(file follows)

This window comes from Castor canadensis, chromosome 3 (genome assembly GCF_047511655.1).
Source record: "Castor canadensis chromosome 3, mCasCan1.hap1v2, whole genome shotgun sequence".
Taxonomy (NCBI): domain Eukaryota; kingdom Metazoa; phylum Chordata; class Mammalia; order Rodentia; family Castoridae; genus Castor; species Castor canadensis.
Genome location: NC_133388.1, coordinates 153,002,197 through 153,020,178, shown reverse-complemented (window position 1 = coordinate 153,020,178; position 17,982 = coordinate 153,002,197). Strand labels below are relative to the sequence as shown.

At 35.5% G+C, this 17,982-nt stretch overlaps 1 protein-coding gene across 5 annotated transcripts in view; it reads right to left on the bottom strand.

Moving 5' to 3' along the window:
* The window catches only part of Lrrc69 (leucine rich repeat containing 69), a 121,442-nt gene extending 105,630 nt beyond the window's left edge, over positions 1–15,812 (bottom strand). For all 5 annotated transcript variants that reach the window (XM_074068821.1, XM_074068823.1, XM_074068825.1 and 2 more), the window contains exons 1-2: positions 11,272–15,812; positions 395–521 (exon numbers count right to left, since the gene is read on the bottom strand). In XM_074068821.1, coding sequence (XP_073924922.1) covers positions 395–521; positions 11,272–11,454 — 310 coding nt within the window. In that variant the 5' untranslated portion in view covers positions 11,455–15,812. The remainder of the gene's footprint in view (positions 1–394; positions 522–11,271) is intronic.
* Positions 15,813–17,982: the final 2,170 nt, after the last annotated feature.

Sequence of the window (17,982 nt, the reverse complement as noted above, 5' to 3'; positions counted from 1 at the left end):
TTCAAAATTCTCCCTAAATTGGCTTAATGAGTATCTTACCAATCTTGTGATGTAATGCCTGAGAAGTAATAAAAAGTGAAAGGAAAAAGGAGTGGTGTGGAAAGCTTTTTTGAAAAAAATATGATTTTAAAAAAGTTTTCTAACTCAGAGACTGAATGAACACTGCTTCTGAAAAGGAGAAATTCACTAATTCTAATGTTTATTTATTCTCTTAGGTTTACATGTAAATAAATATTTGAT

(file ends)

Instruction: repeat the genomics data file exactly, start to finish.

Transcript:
This window comes from Castor canadensis, chromosome 3 (genome assembly GCF_047511655.1).
Source record: "Castor canadensis chromosome 3, mCasCan1.hap1v2, whole genome shotgun sequence".
Taxonomy (NCBI): domain Eukaryota; kingdom Metazoa; phylum Chordata; class Mammalia; order Rodentia; family Castoridae; genus Castor; species Castor canadensis.
Genome location: NC_133388.1, coordinates 153,002,197 through 153,020,178, shown reverse-complemented (window position 1 = coordinate 153,020,178; position 17,982 = coordinate 153,002,197). Strand labels below are relative to the sequence as shown.

At 35.5% G+C, this 17,982-nt stretch overlaps 1 protein-coding gene across 5 annotated transcripts in view; it reads right to left on the bottom strand.

Moving 5' to 3' along the window:
* The window catches only part of Lrrc69 (leucine rich repeat containing 69), a 121,442-nt gene extending 105,630 nt beyond the window's left edge, over positions 1–15,812 (bottom strand). For all 5 annotated transcript variants that reach the window (XM_074068821.1, XM_074068823.1, XM_074068825.1 and 2 more), the window contains exons 1-2: positions 11,272–15,812; positions 395–521 (exon numbers count right to left, since the gene is read on the bottom strand). In XM_074068821.1, coding sequence (XP_073924922.1) covers positions 395–521; positions 11,272–11,454 — 310 coding nt within the window. In that variant the 5' untranslated portion in view covers positions 11,455–15,812. The remainder of the gene's footprint in view (positions 1–394; positions 522–11,271) is intronic.
* Positions 15,813–17,982: the final 2,170 nt, after the last annotated feature.

Sequence of the window (17,982 nt, the reverse complement as noted above, 5' to 3'; positions counted from 1 at the left end):
TTCAAAATTCTCCCTAAATTGGCTTAATGAGTATCTTACCAATCTTGTGATGTAATGCCTGAGAAGTAATAAAAAGTGAAAGGAAAAAGGAGTGGTGTGGAAAGCTTTTTTGAAAAAAATATGATTTTAAAAAAGTTTTCTAACTCAGAGACTGAATGAACACTGCTTCTGAAAAGGAGAAATTCACTAATTCTAATGTTTATTTATTCTCTTAGGTTTACATGTAAATAAATATTTGAT